Total body radiation

Total body radiation (also known as total body irradiation, or TBI) is sometimes given prior to bone marrow transplantation. There are numerous protocols, each with a different treatment schedule. Two examples are: 200 cGy given twice a day for three days, or 120 cGy given three times a day for four days. The treatments are usually five to six hours apart. Prior to treatment, the child will be measured by the radiation therapist using tape measures and calipers. The therapist will give the family a tour and will show the two cobalt machines on either side of the stretcher in the middle of the room.

On the first day of treatment, the child will be brought to the room (at some institutions, small children ride a tricycle or are pulled in a wagon) and may choose to watch TV or a movie, or listen to a tape or radio. He will lie on the stretcher between two cobalt machines, and the therapist will position him on his side or on his back. These positions will alternate each treatment, once on the back, then on the side. It doesn't matter which side, so if a child has a sore left side, he can always lie on his right. The child can move a bit to scratch his nose or cross his ankles, but he cannot get off the stretcher.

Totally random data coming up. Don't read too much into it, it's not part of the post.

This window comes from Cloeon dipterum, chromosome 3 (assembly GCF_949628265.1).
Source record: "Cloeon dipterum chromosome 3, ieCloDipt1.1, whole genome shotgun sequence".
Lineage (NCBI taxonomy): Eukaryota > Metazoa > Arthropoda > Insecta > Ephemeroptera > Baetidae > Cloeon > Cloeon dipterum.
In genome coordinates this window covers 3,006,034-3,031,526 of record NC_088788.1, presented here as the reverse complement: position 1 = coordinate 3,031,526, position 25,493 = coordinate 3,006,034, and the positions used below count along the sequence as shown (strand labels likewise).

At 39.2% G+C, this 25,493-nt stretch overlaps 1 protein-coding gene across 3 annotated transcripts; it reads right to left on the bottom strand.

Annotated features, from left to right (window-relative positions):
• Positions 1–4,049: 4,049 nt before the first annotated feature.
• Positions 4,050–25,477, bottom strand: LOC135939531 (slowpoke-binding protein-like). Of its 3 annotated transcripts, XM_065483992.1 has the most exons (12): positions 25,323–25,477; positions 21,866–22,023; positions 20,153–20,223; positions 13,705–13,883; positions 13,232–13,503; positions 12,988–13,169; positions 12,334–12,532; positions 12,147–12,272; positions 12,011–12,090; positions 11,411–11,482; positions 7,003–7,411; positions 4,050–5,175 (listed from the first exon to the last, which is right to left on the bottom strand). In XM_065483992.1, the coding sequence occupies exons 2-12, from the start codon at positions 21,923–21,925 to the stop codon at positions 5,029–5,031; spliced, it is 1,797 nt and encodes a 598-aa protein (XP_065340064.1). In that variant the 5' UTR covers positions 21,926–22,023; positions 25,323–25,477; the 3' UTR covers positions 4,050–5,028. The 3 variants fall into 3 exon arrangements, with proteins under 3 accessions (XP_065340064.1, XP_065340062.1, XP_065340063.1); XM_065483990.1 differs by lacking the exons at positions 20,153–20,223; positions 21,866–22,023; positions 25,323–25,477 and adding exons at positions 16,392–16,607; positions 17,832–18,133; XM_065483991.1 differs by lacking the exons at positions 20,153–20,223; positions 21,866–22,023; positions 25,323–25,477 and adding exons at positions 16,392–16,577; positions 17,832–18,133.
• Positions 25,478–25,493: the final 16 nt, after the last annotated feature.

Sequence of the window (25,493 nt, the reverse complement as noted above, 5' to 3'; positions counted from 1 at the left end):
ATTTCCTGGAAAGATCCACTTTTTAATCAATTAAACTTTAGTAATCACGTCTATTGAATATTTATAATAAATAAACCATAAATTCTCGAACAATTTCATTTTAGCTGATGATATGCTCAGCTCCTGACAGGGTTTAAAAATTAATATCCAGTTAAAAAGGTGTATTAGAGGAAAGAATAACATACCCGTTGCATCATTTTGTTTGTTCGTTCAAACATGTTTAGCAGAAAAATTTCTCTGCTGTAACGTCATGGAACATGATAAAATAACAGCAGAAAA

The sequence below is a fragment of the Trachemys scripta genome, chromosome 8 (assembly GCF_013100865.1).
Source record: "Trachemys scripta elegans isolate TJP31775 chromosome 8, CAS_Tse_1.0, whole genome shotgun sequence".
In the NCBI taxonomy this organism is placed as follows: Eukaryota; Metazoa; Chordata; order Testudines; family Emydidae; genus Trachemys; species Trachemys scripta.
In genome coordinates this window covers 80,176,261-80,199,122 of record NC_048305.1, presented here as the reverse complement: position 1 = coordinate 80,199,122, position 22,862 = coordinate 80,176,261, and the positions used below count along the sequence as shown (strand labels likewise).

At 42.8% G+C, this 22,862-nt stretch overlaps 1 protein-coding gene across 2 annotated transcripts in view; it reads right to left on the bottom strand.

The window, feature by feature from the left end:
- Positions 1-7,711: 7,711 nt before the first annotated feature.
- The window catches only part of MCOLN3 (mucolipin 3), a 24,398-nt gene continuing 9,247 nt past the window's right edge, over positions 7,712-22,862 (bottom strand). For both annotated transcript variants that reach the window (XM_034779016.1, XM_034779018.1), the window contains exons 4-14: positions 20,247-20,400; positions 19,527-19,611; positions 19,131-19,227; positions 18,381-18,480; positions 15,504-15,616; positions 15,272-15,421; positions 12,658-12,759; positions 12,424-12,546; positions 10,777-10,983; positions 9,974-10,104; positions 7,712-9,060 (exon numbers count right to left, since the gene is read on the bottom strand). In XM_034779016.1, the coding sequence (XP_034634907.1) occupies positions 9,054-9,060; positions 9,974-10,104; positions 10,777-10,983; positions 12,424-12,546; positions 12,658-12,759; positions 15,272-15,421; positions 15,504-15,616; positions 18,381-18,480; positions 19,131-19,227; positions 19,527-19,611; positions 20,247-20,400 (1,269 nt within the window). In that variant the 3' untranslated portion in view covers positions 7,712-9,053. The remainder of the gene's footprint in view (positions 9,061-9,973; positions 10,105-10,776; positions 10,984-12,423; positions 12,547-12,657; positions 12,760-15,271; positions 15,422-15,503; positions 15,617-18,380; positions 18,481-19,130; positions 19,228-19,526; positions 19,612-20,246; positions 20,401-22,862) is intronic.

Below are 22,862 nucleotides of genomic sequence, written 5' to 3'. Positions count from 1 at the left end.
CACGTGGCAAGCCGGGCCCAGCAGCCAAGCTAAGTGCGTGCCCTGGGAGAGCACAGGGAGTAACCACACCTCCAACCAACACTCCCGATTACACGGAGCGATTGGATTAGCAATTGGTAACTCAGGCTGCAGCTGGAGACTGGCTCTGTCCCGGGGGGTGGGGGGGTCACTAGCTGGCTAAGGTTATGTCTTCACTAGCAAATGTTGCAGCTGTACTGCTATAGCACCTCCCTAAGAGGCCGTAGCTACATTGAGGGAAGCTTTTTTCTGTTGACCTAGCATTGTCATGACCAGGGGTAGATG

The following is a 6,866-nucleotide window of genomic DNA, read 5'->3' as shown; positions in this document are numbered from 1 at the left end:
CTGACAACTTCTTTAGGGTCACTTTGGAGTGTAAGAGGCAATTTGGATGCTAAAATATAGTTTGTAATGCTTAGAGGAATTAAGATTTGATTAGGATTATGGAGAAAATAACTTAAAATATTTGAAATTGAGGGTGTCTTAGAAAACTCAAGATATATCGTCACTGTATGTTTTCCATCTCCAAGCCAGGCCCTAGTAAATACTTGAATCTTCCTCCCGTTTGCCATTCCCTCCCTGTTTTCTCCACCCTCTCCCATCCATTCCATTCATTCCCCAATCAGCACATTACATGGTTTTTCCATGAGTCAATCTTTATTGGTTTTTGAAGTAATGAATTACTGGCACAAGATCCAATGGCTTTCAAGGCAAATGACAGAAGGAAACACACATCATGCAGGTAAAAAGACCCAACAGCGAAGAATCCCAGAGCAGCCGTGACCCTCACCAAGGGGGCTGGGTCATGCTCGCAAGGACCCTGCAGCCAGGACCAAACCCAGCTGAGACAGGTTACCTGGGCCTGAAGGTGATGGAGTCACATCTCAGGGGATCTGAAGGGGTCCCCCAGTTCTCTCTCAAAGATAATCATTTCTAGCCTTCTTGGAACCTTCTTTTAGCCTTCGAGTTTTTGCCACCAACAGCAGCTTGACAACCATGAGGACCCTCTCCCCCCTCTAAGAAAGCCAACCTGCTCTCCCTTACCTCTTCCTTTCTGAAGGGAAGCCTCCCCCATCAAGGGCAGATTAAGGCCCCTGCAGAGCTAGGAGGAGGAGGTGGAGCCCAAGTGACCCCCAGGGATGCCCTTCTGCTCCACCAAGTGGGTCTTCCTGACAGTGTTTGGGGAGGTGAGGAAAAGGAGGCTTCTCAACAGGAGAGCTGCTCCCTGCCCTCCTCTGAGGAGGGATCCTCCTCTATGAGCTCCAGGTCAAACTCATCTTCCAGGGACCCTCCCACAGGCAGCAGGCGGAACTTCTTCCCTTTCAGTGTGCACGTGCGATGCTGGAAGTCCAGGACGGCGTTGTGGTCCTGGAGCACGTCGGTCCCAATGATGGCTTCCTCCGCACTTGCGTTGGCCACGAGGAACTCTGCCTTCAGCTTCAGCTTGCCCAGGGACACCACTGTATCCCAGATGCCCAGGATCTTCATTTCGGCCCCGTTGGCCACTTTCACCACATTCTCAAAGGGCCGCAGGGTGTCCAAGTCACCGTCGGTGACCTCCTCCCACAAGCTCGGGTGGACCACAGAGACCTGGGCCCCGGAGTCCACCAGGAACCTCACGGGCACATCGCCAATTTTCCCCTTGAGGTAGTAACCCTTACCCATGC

The therapist will remove all metal from the child or his clothing—watches, rings, zippers, clamps. Anything with tight elastic—diapers or tight socks—will be loosened or removed. Treatment time lasts from 18 to 35 minutes, depending on the size of the child.

Antinausea drugs are given to prevent vomiting, and these often make the child drowsy enough to doze through the treatment. Some small or extremely active children are sedated.

The radiation was easy. When I wasn't sleeping, I watched TV or listened to the radio. I threw up once, but they gave me Benadryl and I never was sick again from the radiation. The room was neat; it was painted lots of bright colors and had two big blue machines, one on each side of me.

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